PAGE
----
In response to opposition from Ann Arbor citizens regarding the formation of a police review board featuring Ann Arbor Police Department members, City Council passed an amended task force resolution Monday evening, allowing for increased autonomy for civilians in the formation of a task force to oversee the development of a police review board. The review board membership will be based on reccomendations by the City Administrator, as well as the Human Rights Commission. 

In a previous Human Rights Commission meeting in January, members moved to develop a task force to allow citizens to provide input in the formation of a police review board in response to demands from Transforming Justice Washtenaw initiative for transparency.

More than 80 residents came out Monday to oppose a police review board with positions for not only AAPD members and councilmembers, but also lacking in the ability to access investigation information outside of public data. Several council members also disputed the initial resolution.

Reform movements began gaining steam after the fatal shooting of Black resident Aura Rosser by James Ried, a white AAPD officer. After repeated calls from citizens and the HRC for council to improve oversight over local police, the council approved a $200,000 review of policing practices conducted by Chicago consulting firm Hillard Heintze, LLC. The firm released a report calling for a a “co-produced policing committee,” and many residents considered the results unsatisfying, and even counteractive.

Ann Arbor resident Jennifer Haines expressed frustration with the structure of the review board as well as the task force, and shared ideals of transparency and accountability.

“Right now we have a trust situation that is broken,” Haines said. “Hillard Heintze left many feeling without a voice. Nothing can be done if people don’t feel comfortable coming forward. People are more frightened of the AAPD than the issues they’re facing.”

Not only did residents express discomfort with the proposed task force resolution, but many council members added in criticism of the seeming lack of trust between civilians and elected officials, perpetuated by provisions for elected officials to sit on the review board.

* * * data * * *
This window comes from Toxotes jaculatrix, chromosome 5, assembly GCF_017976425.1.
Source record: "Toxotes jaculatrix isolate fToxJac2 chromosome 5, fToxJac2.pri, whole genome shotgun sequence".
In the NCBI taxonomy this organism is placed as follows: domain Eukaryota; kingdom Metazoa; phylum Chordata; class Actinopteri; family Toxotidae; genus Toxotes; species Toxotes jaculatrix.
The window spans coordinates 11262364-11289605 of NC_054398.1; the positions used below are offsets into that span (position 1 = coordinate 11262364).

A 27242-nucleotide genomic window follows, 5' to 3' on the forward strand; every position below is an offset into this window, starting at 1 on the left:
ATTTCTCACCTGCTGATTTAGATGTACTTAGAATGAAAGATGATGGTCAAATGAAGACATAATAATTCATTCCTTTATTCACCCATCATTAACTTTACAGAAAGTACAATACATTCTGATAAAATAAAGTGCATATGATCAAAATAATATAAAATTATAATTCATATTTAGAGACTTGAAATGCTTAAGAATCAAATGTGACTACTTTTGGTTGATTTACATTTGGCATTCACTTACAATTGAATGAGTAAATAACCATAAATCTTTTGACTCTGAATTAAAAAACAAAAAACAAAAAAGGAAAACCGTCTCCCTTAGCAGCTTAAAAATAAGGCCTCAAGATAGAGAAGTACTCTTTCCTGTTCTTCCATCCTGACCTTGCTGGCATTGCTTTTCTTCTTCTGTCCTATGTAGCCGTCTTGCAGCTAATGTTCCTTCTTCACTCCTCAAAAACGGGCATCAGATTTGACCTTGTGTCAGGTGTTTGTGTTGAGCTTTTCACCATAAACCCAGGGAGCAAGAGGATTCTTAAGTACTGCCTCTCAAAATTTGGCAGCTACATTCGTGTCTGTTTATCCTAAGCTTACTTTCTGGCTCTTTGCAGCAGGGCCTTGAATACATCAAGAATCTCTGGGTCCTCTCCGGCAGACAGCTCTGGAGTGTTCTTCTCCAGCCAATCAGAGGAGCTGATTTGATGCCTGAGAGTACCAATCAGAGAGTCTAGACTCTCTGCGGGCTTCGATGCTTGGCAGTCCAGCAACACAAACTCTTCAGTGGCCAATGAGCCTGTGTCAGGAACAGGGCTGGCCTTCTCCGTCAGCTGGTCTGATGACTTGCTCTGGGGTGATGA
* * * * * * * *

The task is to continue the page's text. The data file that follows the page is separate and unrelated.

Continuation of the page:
Before the amendments were implemented, Councilmember Sumi Kailasapathy, D-Ward 1, said she believed the resolution fails to express basic democratic principles.

“We cannot believe in democratic principles and have an institution that is not bound by checks and balances,” Kailasapathy said. “Who would want to do this? Do you want to be just a PR person for the police department? There are lots of good parts to this resolution but there are four or five holes in it that need to be changed otherwise it is just going to be a feel-good party that won’t really do anything.”

Councilmember Jack Eaton, D-Ward 4, shared Kailasapthy’s view. He said he believed the task force and the review board itself could be better and should not limit civilian participation.

“If we are going to have a citizen committee, it has to be led by citizens, not staff,” Eaton said. “I believe that we must form a task force. It should not include any city member as a part of the voting process.  Nothing prohibits us from giving (the review board) more power than advised in the charter. We should give it the ability to act independently of the police.”

In the review of the resolution, Eaton initiated many changes, touching on every bullet point within the resolution. He called for independence for the task force and the board, investigative privileges and the exclusion of city employees.

With Eaton’s encouragement, the council amended the resolution to allow grounds for establishing a task force where council members and AAPD members are not allowed to vote, and a police review board to be staffed by individuals recommended by the City Administrator, as well as the Human Rights Commission.

Amid these recommendations, the council will also look to fill the board with a large representation of individuals from heavily policed areas, mental health workers, restorative justice workers and social workers. Finally, the council also passed an amendment to create procedures within the police review board to receive civilian complaints.

Many residents, including members of Transforming Justice Washtenaw, discussed their frustration with lack of transparency in the AAPD. Rackham student Sargeant Donovan-Smith said she has attended four council meetings and repeatedly asked for AAPD transparency and reiterated her frustration once more.

“I ask you again to listen to the residents and stop the bureaucratic nonsense,” Donovan-Smith said.

While the council agreed to pass the amendments and the resolution itself, there was discussion of allowing the task force, as well as the board, access to confidential data. Originally, only the public data regarding policing practices was to be made available for investigative purposes.

Despite the call for transparency, Councilmember Chuck Warpehoski, D-Ward 5, expressed concern regarding confidentiality.

“Moving towards a general level of transparency is important, but confidentiality is also important,” Warpehoski said. “We need to make sure we are honoring the confidentiality of people not convicted of crimes, that we are not endangering minors. If this moves forward it brings us back to the issue of confidentiality.”

Before the over two-hour long discussion on the task force resolution, City Council, as well as several members of the local school board, discussed school transportation difficulties. The council also passed a resolution authorizing the city to seek permission from the Michigan Supreme Court to file an amicus curiae brief in Michigan Gun Owners, Inc. v. Ann Arbor Public Schools.

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